The Surprising History of Golf Balls

You won't believe what golf balls were made of in the pas
Golf balls were originally made of wood. Imagine the splinters!


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For those in a hurry:

  • Golf balls were originally made of wood, but there is no definite evidence that they were used in Scotland.
  • The first balls used in Scotland were probably leather balls filled with cows’ hair, imported from the Netherlands.
  • The featherie ball was a leather ball stuffed with feathers, which flew farther but was expensive and fragile.
  • The guttie ball was made of dried sap from a tropical tree, which was cheaper, more durable and could be reshaped.
  • The modern ball has a rubber core and dimpled surface, which improves its aerodynamics and performance.

Golf Balls: From Wood to Feathers

Golf balls have come a long way since the 14th century, when they were first made of hard wood. Imagine the splinters! These wooden balls were likely used for other similar games, but not for golf in Scotland.

The first balls used for golf in Scotland were probably leather balls filled with cows’ hair or straw, imported from the Netherlands since 1486. These balls were called “hairy” or “common” balls, and they were cheaper than the later featherie balls.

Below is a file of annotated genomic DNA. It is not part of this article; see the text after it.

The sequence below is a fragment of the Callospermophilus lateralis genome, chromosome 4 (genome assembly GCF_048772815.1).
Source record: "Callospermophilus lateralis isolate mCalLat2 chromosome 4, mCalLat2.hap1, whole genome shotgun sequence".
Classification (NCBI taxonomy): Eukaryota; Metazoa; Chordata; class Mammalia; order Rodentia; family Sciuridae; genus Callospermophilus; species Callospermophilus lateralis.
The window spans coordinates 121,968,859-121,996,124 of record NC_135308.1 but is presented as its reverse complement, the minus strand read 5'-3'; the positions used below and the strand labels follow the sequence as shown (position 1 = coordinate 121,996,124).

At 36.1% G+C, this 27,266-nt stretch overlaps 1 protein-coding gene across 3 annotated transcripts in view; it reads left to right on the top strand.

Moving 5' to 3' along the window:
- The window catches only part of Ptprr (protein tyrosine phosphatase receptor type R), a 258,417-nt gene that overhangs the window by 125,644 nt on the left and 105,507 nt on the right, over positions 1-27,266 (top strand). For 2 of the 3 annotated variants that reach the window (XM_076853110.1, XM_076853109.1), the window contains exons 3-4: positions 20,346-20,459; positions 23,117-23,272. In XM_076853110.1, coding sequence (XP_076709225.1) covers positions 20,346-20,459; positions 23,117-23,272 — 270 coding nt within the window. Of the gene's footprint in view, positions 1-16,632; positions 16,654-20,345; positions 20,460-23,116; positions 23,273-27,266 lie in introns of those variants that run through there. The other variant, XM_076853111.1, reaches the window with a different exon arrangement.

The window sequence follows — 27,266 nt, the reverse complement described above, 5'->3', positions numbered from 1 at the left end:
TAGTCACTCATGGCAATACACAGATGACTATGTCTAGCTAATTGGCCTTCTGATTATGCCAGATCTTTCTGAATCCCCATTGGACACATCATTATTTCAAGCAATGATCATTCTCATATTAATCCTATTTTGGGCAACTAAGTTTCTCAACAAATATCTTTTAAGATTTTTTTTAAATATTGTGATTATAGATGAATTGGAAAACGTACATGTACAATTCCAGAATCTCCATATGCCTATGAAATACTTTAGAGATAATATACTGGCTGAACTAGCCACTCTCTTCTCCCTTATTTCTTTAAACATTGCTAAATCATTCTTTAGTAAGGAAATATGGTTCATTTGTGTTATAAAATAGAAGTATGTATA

The featherie ball was introduced in 1618, and it was a leather ball stuffed with chicken or goose feathers. The feathers were boiled and softened before they were packed into the leather pouch, which shrank as it dried. This made the ball harder and able to fly farther than the hairy ball.

However, the featherie ball had some drawbacks. It was difficult to make a perfectly round ball, so it often flew irregularly. It also lost distance when it got wet, and it could split open upon impact. Making a featherie was a tedious and time-consuming process, so they were very expensive. A single ball could cost 2–5 shillings, which is equivalent to US$10–20 today.

From Sap to Rubber

In 1848, a new type of ball was invented by Dr. Robert Adams Paterson, a Scottish clergyman living in India. He used dried sap from the sapodilla tree, a tropical plant that produces a rubber-like substance. He heated and shaped the sap into a sphere, creating the gutta-percha ball or guttie.

The guttie ball was cheaper, more durable and more consistent than the featherie ball. It could also be re-formed if it became out-of-round or damaged. The guttie ball revolutionized the game of golf, making it more accessible and popular.

One of the advantages of the guttie ball was that it could be molded with different patterns on its surface, which improved its flight and spin. Some of the patterns used were mesh, bramble, reverse bramble and dimple. The dimple pattern is still used today on modern balls, as it reduces drag and increases lift.

The modern ball has a rubber core and a synthetic cover, usually made of urethane or surlyn. The core is designed to provide elasticity and energy transfer, while the cover provides durability and control. Modern balls are also classified by their compression and construction, which affect their feel and performance.